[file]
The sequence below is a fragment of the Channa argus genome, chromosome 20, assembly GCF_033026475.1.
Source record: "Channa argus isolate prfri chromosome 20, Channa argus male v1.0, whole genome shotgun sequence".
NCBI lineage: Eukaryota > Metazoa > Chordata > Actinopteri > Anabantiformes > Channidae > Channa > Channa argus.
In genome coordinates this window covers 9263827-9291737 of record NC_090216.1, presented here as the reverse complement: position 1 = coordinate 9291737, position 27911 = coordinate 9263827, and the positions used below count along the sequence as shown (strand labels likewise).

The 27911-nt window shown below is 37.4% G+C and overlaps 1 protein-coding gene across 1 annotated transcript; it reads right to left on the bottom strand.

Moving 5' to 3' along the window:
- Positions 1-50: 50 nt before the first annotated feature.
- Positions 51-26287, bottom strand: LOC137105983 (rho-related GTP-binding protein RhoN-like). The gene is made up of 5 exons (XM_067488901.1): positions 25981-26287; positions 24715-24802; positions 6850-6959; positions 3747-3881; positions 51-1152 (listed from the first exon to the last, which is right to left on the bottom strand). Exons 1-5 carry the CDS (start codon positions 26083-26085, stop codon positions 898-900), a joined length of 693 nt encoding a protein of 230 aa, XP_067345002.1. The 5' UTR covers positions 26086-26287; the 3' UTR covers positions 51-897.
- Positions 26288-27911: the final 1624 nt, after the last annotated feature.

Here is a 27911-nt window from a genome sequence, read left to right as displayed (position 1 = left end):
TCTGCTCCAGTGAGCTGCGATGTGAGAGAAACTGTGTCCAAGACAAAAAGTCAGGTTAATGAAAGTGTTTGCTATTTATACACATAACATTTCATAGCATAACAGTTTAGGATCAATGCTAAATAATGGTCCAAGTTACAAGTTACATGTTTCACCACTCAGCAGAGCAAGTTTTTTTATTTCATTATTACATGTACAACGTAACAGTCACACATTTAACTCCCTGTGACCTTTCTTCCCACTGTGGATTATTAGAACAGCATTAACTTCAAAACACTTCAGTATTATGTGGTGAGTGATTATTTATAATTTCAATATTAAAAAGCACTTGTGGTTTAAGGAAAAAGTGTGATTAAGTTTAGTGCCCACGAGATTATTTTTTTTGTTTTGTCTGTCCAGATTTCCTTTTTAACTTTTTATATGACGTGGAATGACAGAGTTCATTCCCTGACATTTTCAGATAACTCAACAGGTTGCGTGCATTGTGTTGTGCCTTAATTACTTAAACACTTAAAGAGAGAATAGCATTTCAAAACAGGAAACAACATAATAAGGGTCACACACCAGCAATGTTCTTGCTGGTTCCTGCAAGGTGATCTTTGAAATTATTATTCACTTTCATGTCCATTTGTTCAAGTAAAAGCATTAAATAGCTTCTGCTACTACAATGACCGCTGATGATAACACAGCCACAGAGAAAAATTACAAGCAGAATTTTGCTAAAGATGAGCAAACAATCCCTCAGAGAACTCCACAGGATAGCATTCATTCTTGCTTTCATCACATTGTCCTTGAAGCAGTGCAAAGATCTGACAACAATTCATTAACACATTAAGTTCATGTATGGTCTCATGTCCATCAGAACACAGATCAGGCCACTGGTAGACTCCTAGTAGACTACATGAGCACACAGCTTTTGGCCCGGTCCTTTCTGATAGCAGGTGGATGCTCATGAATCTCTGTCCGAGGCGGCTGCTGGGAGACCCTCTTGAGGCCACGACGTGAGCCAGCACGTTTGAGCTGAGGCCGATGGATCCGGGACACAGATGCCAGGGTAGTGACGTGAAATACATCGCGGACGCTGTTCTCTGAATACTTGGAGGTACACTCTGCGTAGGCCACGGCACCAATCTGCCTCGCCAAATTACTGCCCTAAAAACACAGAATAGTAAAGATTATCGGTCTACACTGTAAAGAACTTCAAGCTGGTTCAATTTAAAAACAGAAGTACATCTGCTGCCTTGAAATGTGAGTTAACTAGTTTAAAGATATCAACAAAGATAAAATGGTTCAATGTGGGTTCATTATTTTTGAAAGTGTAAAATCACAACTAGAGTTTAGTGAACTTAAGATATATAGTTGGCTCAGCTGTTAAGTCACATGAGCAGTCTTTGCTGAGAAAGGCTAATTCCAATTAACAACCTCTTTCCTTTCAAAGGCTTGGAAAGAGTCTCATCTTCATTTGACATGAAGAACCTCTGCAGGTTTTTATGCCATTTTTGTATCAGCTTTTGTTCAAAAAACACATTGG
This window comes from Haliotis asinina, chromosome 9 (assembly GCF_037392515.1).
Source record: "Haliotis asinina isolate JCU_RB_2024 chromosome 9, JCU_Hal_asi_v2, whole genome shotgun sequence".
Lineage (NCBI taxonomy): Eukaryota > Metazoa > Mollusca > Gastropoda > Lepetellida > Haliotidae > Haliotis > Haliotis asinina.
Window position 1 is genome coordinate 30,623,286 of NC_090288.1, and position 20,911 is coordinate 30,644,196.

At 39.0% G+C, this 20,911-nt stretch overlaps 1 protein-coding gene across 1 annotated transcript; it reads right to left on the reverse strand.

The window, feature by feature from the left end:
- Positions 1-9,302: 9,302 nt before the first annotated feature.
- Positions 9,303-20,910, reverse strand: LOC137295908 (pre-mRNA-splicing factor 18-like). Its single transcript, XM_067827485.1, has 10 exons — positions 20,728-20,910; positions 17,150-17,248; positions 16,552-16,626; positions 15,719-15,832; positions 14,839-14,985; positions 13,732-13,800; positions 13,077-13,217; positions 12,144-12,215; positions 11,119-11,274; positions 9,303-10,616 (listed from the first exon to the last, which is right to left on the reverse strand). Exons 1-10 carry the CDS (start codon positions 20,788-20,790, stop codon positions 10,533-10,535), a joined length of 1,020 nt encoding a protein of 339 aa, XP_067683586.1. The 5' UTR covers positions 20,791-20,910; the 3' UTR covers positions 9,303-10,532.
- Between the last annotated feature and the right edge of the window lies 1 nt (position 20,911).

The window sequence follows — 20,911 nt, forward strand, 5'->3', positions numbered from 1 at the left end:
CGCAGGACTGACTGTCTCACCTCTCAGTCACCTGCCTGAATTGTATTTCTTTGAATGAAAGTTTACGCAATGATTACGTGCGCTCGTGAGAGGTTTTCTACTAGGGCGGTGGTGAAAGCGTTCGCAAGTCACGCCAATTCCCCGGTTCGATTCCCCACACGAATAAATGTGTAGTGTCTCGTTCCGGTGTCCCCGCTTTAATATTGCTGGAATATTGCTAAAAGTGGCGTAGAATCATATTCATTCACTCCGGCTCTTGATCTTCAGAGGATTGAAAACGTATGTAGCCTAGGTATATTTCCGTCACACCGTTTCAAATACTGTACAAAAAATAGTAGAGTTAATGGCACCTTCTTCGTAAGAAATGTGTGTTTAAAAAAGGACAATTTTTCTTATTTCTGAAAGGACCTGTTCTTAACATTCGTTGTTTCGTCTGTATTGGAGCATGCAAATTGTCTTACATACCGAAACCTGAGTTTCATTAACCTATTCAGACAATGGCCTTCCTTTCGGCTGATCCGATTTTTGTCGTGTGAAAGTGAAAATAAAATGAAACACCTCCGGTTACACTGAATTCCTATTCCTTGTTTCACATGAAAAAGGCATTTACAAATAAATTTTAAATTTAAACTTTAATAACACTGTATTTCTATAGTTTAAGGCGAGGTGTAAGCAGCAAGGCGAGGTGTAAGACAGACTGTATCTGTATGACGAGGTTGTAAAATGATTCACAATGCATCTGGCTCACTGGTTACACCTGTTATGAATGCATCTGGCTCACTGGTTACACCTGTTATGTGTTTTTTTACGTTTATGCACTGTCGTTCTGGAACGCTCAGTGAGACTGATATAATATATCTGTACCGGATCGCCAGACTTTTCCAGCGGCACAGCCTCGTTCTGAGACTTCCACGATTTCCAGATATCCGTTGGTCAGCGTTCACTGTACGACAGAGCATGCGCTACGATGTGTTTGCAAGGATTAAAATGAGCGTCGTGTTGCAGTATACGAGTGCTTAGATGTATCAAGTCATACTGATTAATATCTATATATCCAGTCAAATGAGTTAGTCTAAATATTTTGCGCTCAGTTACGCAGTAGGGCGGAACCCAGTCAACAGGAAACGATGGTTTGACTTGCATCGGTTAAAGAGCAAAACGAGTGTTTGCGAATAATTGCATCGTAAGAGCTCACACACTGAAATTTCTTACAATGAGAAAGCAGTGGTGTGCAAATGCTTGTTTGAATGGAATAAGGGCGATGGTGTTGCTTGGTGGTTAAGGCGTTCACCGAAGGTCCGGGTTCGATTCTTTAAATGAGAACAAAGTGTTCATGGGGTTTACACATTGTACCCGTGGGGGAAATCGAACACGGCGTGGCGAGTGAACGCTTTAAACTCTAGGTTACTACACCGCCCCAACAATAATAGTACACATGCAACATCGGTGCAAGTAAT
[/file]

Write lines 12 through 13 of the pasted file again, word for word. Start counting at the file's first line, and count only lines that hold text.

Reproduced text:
This window comes from Haliotis asinina, chromosome 9 (assembly GCF_037392515.1).
Source record: "Haliotis asinina isolate JCU_RB_2024 chromosome 9, JCU_Hal_asi_v2, whole genome shotgun sequence".